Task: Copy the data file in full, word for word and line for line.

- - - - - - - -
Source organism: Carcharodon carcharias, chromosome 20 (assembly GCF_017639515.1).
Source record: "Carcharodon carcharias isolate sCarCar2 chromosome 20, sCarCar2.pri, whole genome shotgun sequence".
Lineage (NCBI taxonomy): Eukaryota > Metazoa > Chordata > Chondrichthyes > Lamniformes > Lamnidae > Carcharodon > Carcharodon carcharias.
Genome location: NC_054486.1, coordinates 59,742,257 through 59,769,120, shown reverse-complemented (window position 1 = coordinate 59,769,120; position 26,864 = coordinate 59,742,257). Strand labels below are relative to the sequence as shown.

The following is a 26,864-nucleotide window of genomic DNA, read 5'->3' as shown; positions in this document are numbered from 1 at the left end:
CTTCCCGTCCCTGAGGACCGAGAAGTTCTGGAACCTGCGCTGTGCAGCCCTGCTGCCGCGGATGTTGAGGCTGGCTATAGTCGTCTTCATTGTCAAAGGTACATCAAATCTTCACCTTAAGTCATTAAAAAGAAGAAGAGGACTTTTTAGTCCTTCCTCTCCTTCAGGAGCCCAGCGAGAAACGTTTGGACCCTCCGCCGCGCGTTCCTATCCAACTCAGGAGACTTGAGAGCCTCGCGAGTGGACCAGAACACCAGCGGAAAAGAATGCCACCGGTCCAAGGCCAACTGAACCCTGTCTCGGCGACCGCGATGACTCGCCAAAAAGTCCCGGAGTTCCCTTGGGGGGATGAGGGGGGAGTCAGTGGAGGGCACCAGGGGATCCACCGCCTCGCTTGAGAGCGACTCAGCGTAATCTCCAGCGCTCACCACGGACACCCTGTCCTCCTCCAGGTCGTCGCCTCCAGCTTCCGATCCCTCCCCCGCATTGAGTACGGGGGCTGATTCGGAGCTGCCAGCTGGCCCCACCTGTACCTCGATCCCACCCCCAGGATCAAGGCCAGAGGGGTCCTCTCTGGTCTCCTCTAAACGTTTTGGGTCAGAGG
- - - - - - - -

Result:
Source organism: Carcharodon carcharias, chromosome 20 (assembly GCF_017639515.1).
Source record: "Carcharodon carcharias isolate sCarCar2 chromosome 20, sCarCar2.pri, whole genome shotgun sequence".
Lineage (NCBI taxonomy): Eukaryota > Metazoa > Chordata > Chondrichthyes > Lamniformes > Lamnidae > Carcharodon > Carcharodon carcharias.
Genome location: NC_054486.1, coordinates 59,742,257 through 59,769,120, shown reverse-complemented (window position 1 = coordinate 59,769,120; position 26,864 = coordinate 59,742,257). Strand labels below are relative to the sequence as shown.

The following is a 26,864-nucleotide window of genomic DNA, read 5'->3' as shown; positions in this document are numbered from 1 at the left end:
CTTCCCGTCCCTGAGGACCGAGAAGTTCTGGAACCTGCGCTGTGCAGCCCTGCTGCCGCGGATGTTGAGGCTGGCTATAGTCGTCTTCATTGTCAAAGGTACATCAAATCTTCACCTTAAGTCATTAAAAAGAAGAAGAGGACTTTTTAGTCCTTCCTCTCCTTCAGGAGCCCAGCGAGAAACGTTTGGACCCTCCGCCGCGCGTTCCTATCCAACTCAGGAGACTTGAGAGCCTCGCGAGTGGACCAGAACACCAGCGGAAAAGAATGCCACCGGTCCAAGGCCAACTGAACCCTGTCTCGGCGACCGCGATGACTCGCCAAAAAGTCCCGGAGTTCCCTTGGGGGGATGAGGGGGGAGTCAGTGGAGGGCACCAGGGGATCCACCGCCTCGCTTGAGAGCGACTCAGCGTAATCTCCAGCGCTCACCACGGACACCCTGTCCTCCTCCAGGTCGTCGCCTCCAGCTTCCGATCCCTCCCCCGCATTGAGTACGGGGGCTGATTCGGAGCTGCCAGCTGGCCCCACCTGTACCTCGATCCCACCCCCAGGATCAAGGCCAGAGGGGTCCTCTCTGGTCTCCTCTAAACGTTTTGGGTCAGAGG